Carrig Wedge Tomb

Carrig Wedge Tomb

Lugnagun Mountain overlooks Blessington Lake from the east and the western slope of this mountain is a treasure trove of prehistoric structures. Perhaps the most significant is Carrig Wedge Tomb, located on the lower slopes of the mountain north-west of Lackan village. 

Wedge Tombs

Wedge tombs date from between 2,500 and 2,000 BC and represent the last phase of megalithic tomb building, following on from court tombs, passage tombs and portal tombs that were built earlier in the Stone Age. Generally found aligned in a westerly direction, they are long and narrow features with the burial chamber located at the eastern end. However, the Carrig tomb is aligned west-southwest to east-northeast. Their name derives from their shape, as they are generally broader and higher towards the front.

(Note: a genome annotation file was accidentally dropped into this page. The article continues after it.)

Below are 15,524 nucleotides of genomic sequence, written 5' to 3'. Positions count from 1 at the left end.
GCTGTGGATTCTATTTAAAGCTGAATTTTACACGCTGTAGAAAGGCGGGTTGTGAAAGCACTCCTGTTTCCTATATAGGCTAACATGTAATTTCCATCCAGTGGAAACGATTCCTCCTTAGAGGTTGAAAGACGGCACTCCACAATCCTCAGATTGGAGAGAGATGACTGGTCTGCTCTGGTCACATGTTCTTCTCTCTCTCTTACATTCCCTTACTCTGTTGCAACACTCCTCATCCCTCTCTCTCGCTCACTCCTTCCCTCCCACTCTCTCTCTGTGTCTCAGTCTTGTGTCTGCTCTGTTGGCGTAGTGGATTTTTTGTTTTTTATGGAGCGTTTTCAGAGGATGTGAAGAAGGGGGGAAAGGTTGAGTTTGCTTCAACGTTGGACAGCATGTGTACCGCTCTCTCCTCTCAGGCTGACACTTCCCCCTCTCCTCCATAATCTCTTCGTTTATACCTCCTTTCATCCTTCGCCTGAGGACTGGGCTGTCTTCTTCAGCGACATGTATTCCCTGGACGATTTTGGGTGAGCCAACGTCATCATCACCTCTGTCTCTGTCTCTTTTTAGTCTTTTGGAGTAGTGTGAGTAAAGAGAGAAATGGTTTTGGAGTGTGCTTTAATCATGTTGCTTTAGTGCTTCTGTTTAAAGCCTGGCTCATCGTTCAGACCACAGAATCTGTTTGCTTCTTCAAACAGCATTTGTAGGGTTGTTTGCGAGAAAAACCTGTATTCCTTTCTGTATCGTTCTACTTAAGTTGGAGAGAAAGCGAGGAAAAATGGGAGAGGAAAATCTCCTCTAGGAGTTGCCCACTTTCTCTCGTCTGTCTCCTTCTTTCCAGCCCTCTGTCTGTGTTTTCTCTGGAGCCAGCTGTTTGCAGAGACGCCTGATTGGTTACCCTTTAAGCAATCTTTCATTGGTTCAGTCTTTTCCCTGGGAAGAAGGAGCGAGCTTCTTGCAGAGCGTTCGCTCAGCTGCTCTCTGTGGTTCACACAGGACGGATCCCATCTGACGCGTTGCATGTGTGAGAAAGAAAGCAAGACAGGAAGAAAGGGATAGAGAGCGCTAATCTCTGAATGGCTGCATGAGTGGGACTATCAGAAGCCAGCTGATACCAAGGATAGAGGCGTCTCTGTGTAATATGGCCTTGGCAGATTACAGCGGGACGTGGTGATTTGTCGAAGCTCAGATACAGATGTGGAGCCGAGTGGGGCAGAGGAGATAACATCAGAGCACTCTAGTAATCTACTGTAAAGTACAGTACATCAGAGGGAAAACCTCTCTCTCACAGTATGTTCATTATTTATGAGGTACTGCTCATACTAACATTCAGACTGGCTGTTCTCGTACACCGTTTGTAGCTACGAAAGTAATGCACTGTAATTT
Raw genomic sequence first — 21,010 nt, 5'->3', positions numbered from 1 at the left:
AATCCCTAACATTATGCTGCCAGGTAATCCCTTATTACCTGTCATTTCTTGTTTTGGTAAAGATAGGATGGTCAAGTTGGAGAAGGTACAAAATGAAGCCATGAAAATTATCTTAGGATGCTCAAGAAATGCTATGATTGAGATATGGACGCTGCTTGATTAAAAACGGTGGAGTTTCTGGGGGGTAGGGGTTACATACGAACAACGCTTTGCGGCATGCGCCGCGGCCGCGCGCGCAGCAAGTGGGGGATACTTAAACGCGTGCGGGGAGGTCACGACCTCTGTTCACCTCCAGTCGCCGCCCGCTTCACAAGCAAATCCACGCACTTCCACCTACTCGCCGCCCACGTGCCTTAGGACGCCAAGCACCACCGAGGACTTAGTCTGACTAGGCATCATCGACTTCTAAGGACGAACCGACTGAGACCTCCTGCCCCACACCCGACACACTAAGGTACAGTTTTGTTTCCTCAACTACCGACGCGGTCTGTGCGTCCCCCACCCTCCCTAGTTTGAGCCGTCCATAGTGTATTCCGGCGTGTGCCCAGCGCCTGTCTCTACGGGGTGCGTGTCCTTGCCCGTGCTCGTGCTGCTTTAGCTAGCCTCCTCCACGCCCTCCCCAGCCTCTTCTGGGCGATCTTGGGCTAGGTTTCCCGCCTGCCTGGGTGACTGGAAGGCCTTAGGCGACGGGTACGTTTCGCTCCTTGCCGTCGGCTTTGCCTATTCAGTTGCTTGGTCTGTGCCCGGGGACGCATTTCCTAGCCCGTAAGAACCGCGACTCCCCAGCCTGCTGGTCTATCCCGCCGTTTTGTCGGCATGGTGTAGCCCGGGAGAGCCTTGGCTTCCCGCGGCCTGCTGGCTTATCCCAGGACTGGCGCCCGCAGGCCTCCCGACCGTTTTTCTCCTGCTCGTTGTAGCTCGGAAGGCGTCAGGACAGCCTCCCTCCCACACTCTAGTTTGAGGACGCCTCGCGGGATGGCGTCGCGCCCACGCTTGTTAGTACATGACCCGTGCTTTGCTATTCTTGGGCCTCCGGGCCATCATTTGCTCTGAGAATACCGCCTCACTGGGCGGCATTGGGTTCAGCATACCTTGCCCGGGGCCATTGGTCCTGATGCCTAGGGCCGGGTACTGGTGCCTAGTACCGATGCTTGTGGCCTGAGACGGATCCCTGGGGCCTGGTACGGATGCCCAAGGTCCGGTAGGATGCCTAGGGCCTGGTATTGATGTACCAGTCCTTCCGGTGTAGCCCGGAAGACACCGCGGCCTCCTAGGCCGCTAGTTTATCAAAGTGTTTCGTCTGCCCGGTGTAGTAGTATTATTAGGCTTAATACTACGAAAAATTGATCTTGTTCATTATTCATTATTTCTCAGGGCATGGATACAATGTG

Carrig Wedge Tomb

Construction and Materials 

Wedge tombs were constructed of large stone placed in upright positions known as orthostats. They were then roofed with flat stone placed on top of these walls. The entire tomb would then have been covered by a cairn of stones. At Carrig, the broad outline of the tomb is visible and the inner galley measures 6 metres by 1 metre. A number of stone slabs in the surrounding area may once have been roof slabs. 

Sites of Interest 

Several other prehistoric sites can be found on the western slopes of the mountain. Closer to the summit there are burial cairns, a standing stone and a feature which may be a cursus. A cursus is a long, narrow rectangular earthwork dating from the Stone Age, which is like a passageway between to parallel banks. They are somewhat mysterious features but may have had some ceremonial function for ancient rituals. The cursus on Lugnagun extends over a distance of 600 metres. 

Taken as a whole, these features prove that there was significant habitation and activity here over 4,000 years ago.

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